One of the biggest parts of employee engagement is communicating the why  - helping people to understand the purpose of the organisation, and giving them a chance to get involved and make a meaningful difference.   

Some organisations truly understand the importance of placing why at the forefront. Take for instance IKEA whose mission is to “create a better everyday life for many people”. In everything from their marketing to their product range to the family focused culture, the resonance of creating a better everyday life for many flows.

Their mission is so tangible that it has led to the concept of the IKEA effect; the cognitive bias that means we place disproportionately high value on products that we have partially made. IKEA understand from their consumers to their employees that establishing a strong mission, communicating it clearly in word and deed and providing space for the contribution of others makes for a very strong business model.

What part do I play?

This makes us think - how can we do the same for our organisations? Well, we can revisit (or perhaps visit!) our organisation’s purpose, and ask ourselves what parts resonate with us? What does it mean to me as an individual, to us as a team? How might we adjust the language so that it contains the sentiment of the original and becomes something we can live everyday? What adjustments might we make about how we do things to live with stronger purpose?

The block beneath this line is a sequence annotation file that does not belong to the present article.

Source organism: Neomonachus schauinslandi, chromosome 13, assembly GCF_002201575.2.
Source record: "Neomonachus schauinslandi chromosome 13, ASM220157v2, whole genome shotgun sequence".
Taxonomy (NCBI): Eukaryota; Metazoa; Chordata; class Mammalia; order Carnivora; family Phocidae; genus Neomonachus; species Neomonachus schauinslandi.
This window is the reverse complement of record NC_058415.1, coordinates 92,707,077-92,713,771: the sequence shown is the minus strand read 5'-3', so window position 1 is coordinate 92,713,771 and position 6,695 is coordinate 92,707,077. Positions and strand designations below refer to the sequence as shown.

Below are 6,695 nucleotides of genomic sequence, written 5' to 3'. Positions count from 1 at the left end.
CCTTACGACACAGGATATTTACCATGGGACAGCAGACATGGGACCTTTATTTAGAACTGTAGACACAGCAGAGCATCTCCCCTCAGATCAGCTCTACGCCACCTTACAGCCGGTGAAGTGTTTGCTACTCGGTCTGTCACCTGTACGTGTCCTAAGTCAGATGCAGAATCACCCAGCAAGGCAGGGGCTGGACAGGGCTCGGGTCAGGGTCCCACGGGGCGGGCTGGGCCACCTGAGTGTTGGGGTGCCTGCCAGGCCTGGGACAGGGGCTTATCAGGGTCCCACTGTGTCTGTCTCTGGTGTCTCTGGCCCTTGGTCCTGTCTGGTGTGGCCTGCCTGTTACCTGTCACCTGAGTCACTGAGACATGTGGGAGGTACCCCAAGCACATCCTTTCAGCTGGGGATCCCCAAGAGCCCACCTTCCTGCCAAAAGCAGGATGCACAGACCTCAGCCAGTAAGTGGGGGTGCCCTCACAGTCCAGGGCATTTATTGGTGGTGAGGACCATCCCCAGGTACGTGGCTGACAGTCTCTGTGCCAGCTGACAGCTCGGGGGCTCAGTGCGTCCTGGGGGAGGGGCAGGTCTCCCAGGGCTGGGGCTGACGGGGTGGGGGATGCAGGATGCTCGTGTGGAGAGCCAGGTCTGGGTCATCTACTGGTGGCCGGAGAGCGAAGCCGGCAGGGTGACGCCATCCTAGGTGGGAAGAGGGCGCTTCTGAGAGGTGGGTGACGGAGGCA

It’s easy to lose sight of the bigger picture and then we’re left wondering ‘what’s this all for?’. Helping people to connect the dots between the why and what they do every day is vital to creating an engaging culture.

Britain's Heatwave: How Productive Are You?

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The recent heatwave has been the longest we’ve had for five years. As we’ve experienced such scorching temperatures, how does the heat impact our productivity and wellbeing? An article from Personnel Today dives into the matter.  

Be cool

Working in a much cooler surrounding will help you to keep away from the extreme heat and focus your energy on where it matters rather than allowing it to get to you, which ultimately affects your productivity.   

In order to overcome the heat and optimise your brain fitness, carry out the following activities to keep cool:

  • Ensure blinds are on the windows and there is good ventilation: reducing the amount of light that floods the office and ensuring there is good airflow will minimise your experience of the heat.   

  • Drink plenty of water: I know it sounds obvious but keeping well hydrated throughout the day gives you the energy to perform at your best.  

  • Take regular breaks: optimise your brain performance by making sure your mind is revitalised and focused on the right stuff.

  • Exercise in the early mornings as opposed to late afternoons: helping to build up more energy that will be utilised during the day.  

These simple steps help to counteract the effect of heat. Keeping cool will help to re-energise your mind and ensure you’re as productive as you can be, even as the temperatures soar.

What's the Value of Coaching?